The AG322FCX also does not support daisy chaining, as it has no DP In port.

Benchmarks

The two main sims I use with this setup are Project C.A.R.S and Elite Dangerous.

Test Setup:

  • Gigabyte B75M-D3H
  • Intel i7 3770
  • 16GB DDR3 Corsair 1600 RAM
  • Samsung EVO 840 SSD
  • Gigabyte Radeon R9 390 8GB

I tried each game at the quality presets of Low, Medium, High, and Ultra.

Elite Dangerous

Wolfpack Tactics Training Mission

  • 5760 x 1080 @ 120Hz
  • VSync Enabled
  • FreeSync Enabled

Fairly high benchmarks across each setting, however it should be noted that this mission is not particularly demanding. It contains a large asteroid field but only a handful of ships. In a full combat zone expect to take an extra 10FPS off of each chart.

I also get large FPS drops when dropping from Supercruise, anywhere in the region of 25-50%. I believe this due to textures loading, as the longer I stay out the the more stable the FPS becomes. Particularly if I jump to and from the same stations/planets in the same session.

Project C.A.R.S

Quick Race | Monza | Full Grid (20 cars)

Low Settings are using DS2X AA, Medium uses DS4X, and both High and Ultra use DS6X.

  • 5760 x 1080 @ 120Hz
  • VSync Enabled
  • FreeSync Enabled

PCARS is a particularly demanding game at high settings, and is also not well optimised for AMD cards. Furthermore, Racing Sims provide a much more immersive experience at high frame rates at the expense of quality. For this reason many users will drop settings like AA in order to achieve higher frame rates.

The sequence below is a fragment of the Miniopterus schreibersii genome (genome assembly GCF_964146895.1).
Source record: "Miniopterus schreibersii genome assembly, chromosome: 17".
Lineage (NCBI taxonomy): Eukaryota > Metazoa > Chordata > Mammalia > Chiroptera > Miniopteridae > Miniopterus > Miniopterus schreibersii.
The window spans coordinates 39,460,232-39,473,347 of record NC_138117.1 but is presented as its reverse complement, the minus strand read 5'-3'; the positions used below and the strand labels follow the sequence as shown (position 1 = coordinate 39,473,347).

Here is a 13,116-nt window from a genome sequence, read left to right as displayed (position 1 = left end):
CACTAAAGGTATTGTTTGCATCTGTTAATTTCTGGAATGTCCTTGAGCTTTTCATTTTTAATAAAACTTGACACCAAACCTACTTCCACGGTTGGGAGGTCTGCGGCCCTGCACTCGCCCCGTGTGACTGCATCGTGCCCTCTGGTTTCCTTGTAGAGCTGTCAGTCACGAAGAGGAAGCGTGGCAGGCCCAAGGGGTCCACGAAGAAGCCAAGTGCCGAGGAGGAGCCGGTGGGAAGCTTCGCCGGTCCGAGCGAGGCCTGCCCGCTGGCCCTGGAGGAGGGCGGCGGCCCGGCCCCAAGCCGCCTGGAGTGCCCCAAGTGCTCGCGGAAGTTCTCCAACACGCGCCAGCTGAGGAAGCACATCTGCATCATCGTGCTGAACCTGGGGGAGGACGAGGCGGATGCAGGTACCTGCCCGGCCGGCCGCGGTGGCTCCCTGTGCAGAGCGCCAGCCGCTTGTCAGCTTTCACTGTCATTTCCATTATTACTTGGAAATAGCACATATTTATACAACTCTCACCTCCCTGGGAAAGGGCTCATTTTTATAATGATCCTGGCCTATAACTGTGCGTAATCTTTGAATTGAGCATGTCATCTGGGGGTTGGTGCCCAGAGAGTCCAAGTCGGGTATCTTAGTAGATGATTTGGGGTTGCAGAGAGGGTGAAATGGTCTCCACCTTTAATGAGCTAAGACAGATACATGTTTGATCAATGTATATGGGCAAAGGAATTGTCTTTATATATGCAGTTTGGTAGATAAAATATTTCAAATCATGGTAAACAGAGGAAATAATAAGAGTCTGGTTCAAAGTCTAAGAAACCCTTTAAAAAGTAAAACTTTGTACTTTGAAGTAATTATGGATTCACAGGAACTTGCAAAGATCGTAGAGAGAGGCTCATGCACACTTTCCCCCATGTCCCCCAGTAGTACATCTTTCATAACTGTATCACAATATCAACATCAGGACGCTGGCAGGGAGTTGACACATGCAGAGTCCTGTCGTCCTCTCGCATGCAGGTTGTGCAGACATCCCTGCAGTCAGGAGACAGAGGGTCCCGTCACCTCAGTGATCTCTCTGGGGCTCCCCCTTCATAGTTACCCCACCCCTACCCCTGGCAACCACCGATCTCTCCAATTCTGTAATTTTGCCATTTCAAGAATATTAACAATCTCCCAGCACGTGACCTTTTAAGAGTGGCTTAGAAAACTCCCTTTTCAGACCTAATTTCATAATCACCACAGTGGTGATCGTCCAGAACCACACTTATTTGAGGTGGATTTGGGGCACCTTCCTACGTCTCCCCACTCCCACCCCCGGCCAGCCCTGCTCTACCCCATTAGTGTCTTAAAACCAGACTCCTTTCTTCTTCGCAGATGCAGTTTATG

It is worth noting that I could not make use of my 120Hz refresh rate even at the lowest settings. However the use of FreeSync across all 3 monitors meant that the display stays smooth even with the frames dipping quite low. Note that FreeSync was of no use at High and Ultra settings. The display is smoother but I just would not consider 30fps playable on a racing sim.

Some other points of interest:

  • GPU usage was at 100% about 90% of the time whilst gaming.
  • VRAM usage was typically around 4.1GB, with rare spikes above 5GB. I have never seen it go above that.

Conclusion

So there you have it. What the AG322FCX looks like in an Eyefinity setup, and a rough idea of the hardware you will need to run it.

For me this has been a huge upgrade, and a relatively cost effective one. At only $481 AUD each I was able to buy three of these whilst still getting a decent resell on my old 24″ LEDs.

The immersion from the 2+ meter wide, curved screen is amazing. Particularly when in the racing seat which gives a lower eye level. One thing I have noticed is that the sense of speed at this large FOV felt very natural. One of the downsides of simulator racing is that the in-game speed often feels much slower than what it would in real life. This is due to the lack of G-forces,  and the smaller FOV you get with monitors. With this setup however, the screen real estate is as big if not bigger than what you would see out of your car windscreen. And the net effect is that it feels closer to the actual speed.

If anyone else is tempted by putting three of these monitors together…I highly recommend it!